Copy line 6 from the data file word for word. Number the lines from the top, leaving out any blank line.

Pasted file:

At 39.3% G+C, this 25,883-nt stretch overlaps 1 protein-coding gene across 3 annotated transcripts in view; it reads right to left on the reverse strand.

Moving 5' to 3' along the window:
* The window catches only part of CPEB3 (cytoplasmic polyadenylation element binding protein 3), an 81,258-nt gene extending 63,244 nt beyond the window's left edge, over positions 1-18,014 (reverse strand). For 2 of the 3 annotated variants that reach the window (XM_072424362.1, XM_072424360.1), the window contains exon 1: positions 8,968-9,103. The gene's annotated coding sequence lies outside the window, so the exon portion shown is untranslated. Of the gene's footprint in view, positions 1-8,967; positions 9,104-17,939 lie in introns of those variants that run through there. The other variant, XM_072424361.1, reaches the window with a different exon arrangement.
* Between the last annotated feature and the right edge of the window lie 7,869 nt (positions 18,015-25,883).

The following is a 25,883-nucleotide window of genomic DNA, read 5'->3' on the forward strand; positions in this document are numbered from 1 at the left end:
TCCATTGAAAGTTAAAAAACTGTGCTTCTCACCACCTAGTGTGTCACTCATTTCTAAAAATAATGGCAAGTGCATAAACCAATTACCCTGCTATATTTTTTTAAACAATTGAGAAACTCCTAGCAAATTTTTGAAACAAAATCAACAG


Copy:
TCCATTGAAAGTTAAAAAACTGTGCTTCTCACCACCTAGTGTGTCACTCATTTCTAAAAATAATGGCAAGTGCATAAACCAATTACCCTGCTATATTTTTTTAAACAATTGAGAAACTCCTAGCAAATTTTTGAAACAAAATCAACAG